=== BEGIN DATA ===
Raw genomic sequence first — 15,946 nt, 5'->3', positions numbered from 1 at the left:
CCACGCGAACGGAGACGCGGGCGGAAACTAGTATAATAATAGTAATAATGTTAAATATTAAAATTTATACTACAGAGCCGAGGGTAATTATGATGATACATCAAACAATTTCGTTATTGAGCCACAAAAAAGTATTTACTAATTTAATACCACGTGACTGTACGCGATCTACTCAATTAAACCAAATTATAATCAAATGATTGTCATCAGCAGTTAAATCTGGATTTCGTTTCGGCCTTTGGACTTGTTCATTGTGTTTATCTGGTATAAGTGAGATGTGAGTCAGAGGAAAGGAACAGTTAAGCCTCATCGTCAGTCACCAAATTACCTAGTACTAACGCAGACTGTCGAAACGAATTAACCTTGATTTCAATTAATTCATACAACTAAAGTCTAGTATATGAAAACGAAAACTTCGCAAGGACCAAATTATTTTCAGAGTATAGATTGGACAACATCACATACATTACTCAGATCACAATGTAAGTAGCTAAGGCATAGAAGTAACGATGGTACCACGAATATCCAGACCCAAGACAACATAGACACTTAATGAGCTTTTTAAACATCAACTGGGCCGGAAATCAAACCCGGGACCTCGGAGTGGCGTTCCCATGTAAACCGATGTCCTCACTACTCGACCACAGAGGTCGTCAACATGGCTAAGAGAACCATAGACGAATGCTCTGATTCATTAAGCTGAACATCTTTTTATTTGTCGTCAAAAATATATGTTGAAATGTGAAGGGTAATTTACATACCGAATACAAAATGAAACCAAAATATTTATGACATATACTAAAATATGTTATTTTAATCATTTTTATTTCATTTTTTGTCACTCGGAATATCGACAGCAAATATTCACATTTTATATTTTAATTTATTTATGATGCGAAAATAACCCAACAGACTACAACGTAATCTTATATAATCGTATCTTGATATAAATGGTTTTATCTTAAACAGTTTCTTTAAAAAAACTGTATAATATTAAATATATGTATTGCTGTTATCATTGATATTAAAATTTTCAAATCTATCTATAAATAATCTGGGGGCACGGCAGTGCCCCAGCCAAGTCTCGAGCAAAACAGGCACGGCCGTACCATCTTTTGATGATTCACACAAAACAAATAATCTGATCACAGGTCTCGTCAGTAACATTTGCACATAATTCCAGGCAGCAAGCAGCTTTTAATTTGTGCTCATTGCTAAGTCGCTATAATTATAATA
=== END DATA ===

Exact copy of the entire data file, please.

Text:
Raw genomic sequence first — 15,946 nt, 5'->3', positions numbered from 1 at the left:
CCACGCGAACGGAGACGCGGGCGGAAACTAGTATAATAATAGTAATAATGTTAAATATTAAAATTTATACTACAGAGCCGAGGGTAATTATGATGATACATCAAACAATTTCGTTATTGAGCCACAAAAAAGTATTTACTAATTTAATACCACGTGACTGTACGCGATCTACTCAATTAAACCAAATTATAATCAAATGATTGTCATCAGCAGTTAAATCTGGATTTCGTTTCGGCCTTTGGACTTGTTCATTGTGTTTATCTGGTATAAGTGAGATGTGAGTCAGAGGAAAGGAACAGTTAAGCCTCATCGTCAGTCACCAAATTACCTAGTACTAACGCAGACTGTCGAAACGAATTAACCTTGATTTCAATTAATTCATACAACTAAAGTCTAGTATATGAAAACGAAAACTTCGCAAGGACCAAATTATTTTCAGAGTATAGATTGGACAACATCACATACATTACTCAGATCACAATGTAAGTAGCTAAGGCATAGAAGTAACGATGGTACCACGAATATCCAGACCCAAGACAACATAGACACTTAATGAGCTTTTTAAACATCAACTGGGCCGGAAATCAAACCCGGGACCTCGGAGTGGCGTTCCCATGTAAACCGATGTCCTCACTACTCGACCACAGAGGTCGTCAACATGGCTAAGAGAACCATAGACGAATGCTCTGATTCATTAAGCTGAACATCTTTTTATTTGTCGTCAAAAATATATGTTGAAATGTGAAGGGTAATTTACATACCGAATACAAAATGAAACCAAAATATTTATGACATATACTAAAATATGTTATTTTAATCATTTTTATTTCATTTTTTGTCACTCGGAATATCGACAGCAAATATTCACATTTTATATTTTAATTTATTTATGATGCGAAAATAACCCAACAGACTACAACGTAATCTTATATAATCGTATCTTGATATAAATGGTTTTATCTTAAACAGTTTCTTTAAAAAAACTGTATAATATTAAATATATGTATTGCTGTTATCATTGATATTAAAATTTTCAAATCTATCTATAAATAATCTGGGGGCACGGCAGTGCCCCAGCCAAGTCTCGAGCAAAACAGGCACGGCCGTACCATCTTTTGATGATTCACACAAAACAAATAATCTGATCACAGGTCTCGTCAGTAACATTTGCACATAATTCCAGGCAGCAAGCAGCTTTTAATTTGTGCTCATTGCTAAGTCGCTATAATTATAATA